Do we really need another book telling us how awful religion is? Biologist Jerry Coyne apparently thinks so. In Faith vs. Fact: Why Science and Religion Are Incompatible, he berates not only religious believers but even “accomodationists,” non-believers who think science and faith can find common ground.
Coyne contends that religion "is severely at odds with science, and that this conflict is damaging to science itself, to how the public conceives of science, and to what the public thinks science can and cannot tell us." This is a defensible position, but Coyne poses it in such an extreme form that he discredits his cause.
I read Coyne’s book because The Wall Street Journal asked me to review it. The review, titled “Preaching to the Converted,” is behind a pay wall, but here’s a lightly edited excerpt, in italics:
Coyne’s defenses of science and denunciations of religion are so relentlessly one-sided that they aroused my antipathy toward the former and sympathy toward the latter… He overlooks any positive consequences of religion, such as its role in anti-slavery, civil-rights and anti-war movements. He inflates religion’s contribution to public resistance toward vaccines, genetically modified food and human-induced global warming.
Conversely, he absolves science of responsibility for any adverse consequences, such as weapons and ideologies of mass destruction. “The compelling force that produced nuclear weapons, gunpowder, and eugenics was not science but people.” Right. Science doesn’t kill people; people kill people.
Naïve readers of Mr. Coyne might conclude that science is rapidly filling in the remaining gaps in our understanding of reality and solving ancient philosophical conundrums. He claims that free will, the notion that “we can choose to behave in different ways,” is being contradicted by research in genetics and neuroscience and “looks increasingly dubious.”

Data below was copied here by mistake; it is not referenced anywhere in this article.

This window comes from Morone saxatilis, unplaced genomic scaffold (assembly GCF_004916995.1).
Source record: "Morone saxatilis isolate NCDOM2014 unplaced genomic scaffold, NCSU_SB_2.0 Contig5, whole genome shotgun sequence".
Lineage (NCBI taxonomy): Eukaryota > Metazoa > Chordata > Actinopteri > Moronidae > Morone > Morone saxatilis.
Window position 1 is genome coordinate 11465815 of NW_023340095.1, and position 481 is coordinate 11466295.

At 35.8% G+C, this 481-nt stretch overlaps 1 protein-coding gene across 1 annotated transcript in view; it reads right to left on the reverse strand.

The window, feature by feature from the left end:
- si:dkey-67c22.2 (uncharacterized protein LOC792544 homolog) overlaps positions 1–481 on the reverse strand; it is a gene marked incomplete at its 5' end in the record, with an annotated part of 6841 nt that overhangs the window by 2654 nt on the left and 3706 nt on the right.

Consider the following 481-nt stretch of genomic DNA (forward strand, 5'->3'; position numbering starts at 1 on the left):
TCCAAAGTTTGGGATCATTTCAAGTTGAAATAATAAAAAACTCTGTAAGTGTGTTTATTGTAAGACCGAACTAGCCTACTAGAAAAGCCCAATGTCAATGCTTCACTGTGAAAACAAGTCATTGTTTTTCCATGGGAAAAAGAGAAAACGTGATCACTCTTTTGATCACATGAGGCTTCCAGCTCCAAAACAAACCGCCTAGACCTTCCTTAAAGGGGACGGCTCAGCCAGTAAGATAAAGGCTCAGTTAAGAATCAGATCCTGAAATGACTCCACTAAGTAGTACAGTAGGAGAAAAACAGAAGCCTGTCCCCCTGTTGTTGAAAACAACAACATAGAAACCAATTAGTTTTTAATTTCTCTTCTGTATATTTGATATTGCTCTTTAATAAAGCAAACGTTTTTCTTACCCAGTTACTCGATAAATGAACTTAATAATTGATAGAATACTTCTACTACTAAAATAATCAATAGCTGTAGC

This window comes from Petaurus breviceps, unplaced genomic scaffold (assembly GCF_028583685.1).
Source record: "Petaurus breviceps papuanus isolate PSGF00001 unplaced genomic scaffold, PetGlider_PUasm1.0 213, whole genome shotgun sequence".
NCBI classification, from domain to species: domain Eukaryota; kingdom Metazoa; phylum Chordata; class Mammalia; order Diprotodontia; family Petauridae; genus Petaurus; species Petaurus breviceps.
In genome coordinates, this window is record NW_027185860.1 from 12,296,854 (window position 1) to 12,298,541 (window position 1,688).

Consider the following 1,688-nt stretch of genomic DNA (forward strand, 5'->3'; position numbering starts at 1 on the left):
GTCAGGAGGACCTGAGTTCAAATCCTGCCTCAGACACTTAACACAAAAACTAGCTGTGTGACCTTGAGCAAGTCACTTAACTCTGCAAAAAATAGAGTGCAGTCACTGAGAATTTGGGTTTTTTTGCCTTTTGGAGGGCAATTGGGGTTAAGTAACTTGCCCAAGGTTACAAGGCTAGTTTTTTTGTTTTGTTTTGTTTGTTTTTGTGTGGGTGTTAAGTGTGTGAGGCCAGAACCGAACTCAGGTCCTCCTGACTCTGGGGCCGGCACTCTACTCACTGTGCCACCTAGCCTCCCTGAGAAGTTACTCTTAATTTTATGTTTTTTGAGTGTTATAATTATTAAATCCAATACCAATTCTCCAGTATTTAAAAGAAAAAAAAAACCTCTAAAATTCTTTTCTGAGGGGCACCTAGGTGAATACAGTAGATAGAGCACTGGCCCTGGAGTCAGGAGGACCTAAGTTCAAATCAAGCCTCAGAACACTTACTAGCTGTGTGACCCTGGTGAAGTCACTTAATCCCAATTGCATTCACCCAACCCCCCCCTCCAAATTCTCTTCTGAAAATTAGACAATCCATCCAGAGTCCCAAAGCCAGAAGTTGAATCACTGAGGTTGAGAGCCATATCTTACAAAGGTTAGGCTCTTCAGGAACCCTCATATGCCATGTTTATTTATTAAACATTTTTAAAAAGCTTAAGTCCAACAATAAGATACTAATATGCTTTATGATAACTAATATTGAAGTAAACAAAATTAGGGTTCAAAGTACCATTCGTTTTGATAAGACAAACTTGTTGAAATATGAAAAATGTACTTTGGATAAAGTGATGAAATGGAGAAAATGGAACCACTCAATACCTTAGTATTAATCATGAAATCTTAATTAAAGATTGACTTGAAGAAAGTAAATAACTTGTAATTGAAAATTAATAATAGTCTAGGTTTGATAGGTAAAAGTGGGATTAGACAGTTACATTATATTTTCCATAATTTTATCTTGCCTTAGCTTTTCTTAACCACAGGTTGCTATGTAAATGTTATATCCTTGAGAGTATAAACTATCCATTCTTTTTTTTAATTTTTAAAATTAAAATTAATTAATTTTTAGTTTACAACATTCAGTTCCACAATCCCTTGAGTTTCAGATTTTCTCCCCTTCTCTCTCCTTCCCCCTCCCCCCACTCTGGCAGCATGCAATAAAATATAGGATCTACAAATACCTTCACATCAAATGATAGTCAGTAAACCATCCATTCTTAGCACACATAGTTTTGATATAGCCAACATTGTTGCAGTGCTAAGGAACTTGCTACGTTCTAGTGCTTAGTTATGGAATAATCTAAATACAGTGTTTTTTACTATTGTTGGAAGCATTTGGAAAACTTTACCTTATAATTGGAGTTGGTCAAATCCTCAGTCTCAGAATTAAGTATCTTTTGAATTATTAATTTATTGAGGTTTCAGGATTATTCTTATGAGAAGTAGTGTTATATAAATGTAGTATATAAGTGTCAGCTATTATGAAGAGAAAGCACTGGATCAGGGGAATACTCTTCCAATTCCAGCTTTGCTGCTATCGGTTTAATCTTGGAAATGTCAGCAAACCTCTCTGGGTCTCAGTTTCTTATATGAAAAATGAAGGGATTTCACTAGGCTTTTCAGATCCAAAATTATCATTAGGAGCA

As evidence, he cites scientific revelations that our choices are often influenced by factors of which we are unaware. Yes, Freud told us as much, and Sophocles for that matter. But it is absurd to conclude that all our conscious deliberations are therefore inconsequential…
Mr. Coyne’s critique of free will, far from being based on scientific “fact,” betrays how his hostility toward religion distorts his judgment. Evidence against free will, he says, “kicks the props out from under much theology, including the doctrine of salvation.” Mr. Coyne thinks that if religious people believe in free will, it must be an illusion.
Mr. Coyne’s loathing of creationism, similarly, leads him to exaggerate what science can tell us about our cosmic origins. Mr. Coyne asserts that “we are starting to see how the universe could arise from ‘nothing,’ and that our own universe might be only one of many universes that differ in their physical laws.” Actually, cosmologists are more baffled than ever at why there is something rather than nothing… And multiverse theories are about as testable as religious beliefs.
Mr. Coyne repeatedly reminds us that science, unlike religion, promotes self-criticism, but he is remarkably lacking in this virtue himself. He rejects complaints that some modern scientists are guilty of “scientism,” which I would define as excessive trust—faith!—in science. Calling scientism “a grab bag of disparate accusations that are mostly inaccurate or overblown,” Mr. Coyne insists that the term “be dropped.”